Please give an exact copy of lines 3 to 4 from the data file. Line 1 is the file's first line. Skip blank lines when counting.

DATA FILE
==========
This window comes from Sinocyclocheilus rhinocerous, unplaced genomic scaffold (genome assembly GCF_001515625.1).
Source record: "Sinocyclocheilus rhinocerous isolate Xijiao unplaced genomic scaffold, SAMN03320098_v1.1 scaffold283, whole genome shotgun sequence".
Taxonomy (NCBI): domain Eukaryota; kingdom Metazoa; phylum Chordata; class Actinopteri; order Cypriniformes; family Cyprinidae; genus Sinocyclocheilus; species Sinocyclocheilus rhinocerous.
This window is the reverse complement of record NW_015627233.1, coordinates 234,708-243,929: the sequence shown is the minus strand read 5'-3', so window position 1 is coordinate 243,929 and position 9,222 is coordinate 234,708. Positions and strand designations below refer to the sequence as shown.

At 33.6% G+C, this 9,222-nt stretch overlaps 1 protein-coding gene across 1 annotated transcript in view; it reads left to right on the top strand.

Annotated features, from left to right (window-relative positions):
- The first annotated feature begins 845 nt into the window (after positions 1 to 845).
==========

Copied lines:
Taxonomy (NCBI): domain Eukaryota; kingdom Metazoa; phylum Chordata; class Actinopteri; order Cypriniformes; family Cyprinidae; genus Sinocyclocheilus; species Sinocyclocheilus rhinocerous.
This window is the reverse complement of record NW_015627233.1, coordinates 234,708-243,929: the sequence shown is the minus strand read 5'-3', so window position 1 is coordinate 243,929 and position 9,222 is coordinate 234,708. Positions and strand designations below refer to the sequence as shown.